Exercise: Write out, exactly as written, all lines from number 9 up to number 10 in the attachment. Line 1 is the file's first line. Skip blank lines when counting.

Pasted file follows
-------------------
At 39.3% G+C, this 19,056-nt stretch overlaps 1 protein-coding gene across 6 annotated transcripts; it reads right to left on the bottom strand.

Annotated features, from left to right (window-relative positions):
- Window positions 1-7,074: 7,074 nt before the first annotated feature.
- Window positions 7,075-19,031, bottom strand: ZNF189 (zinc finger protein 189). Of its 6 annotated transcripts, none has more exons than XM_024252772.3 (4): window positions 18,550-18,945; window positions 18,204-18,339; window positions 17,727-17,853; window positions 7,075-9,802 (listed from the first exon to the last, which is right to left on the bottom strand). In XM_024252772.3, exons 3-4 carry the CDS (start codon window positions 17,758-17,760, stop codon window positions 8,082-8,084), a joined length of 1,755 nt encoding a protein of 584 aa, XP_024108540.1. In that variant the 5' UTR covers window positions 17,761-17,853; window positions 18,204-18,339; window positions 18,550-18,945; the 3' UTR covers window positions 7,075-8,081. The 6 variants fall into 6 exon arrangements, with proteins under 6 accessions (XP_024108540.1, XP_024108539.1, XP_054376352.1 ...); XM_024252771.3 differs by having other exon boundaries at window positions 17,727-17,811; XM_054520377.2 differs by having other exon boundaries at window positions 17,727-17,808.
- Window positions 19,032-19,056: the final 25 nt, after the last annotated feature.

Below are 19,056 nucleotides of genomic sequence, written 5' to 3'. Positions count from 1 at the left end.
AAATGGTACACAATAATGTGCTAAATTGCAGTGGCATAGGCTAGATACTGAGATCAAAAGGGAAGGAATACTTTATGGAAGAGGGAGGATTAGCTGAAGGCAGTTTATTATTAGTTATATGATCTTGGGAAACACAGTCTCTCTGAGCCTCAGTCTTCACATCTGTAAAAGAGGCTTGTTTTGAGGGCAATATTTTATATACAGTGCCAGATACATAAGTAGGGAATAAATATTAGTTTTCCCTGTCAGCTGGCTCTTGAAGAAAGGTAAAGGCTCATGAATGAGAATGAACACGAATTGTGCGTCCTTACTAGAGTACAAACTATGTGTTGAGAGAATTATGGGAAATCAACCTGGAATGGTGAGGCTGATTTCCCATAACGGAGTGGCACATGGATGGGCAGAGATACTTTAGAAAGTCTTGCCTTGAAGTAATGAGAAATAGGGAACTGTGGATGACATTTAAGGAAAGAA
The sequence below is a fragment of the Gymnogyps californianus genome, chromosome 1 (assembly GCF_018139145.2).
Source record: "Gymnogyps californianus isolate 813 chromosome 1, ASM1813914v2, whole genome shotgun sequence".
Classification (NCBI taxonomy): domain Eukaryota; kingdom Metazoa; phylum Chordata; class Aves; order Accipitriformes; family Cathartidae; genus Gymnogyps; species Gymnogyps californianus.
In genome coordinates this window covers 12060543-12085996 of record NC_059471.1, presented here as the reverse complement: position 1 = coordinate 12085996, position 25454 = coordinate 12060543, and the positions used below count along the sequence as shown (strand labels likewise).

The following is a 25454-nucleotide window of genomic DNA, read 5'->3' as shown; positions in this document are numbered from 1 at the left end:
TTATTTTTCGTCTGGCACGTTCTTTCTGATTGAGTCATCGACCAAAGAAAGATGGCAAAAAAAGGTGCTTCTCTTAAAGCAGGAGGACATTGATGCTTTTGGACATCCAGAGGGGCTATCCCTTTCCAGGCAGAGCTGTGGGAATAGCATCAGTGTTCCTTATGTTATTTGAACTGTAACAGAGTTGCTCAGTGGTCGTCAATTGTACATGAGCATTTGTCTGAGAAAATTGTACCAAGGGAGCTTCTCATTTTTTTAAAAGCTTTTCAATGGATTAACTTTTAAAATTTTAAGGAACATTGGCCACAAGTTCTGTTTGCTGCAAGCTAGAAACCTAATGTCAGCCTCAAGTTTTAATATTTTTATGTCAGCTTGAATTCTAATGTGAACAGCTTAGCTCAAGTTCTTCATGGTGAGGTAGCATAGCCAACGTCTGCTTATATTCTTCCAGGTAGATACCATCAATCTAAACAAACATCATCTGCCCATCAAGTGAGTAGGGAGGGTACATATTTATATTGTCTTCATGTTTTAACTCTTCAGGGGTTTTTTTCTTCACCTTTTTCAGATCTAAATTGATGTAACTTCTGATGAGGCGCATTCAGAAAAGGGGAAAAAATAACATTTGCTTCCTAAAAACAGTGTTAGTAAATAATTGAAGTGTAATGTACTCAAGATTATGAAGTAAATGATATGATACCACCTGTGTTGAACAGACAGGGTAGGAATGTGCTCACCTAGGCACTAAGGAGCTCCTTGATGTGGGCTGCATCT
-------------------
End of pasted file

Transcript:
Source record: "Gymnogyps californianus isolate 813 chromosome 1, ASM1813914v2, whole genome shotgun sequence".
Classification (NCBI taxonomy): domain Eukaryota; kingdom Metazoa; phylum Chordata; class Aves; order Accipitriformes; family Cathartidae; genus Gymnogyps; species Gymnogyps californianus.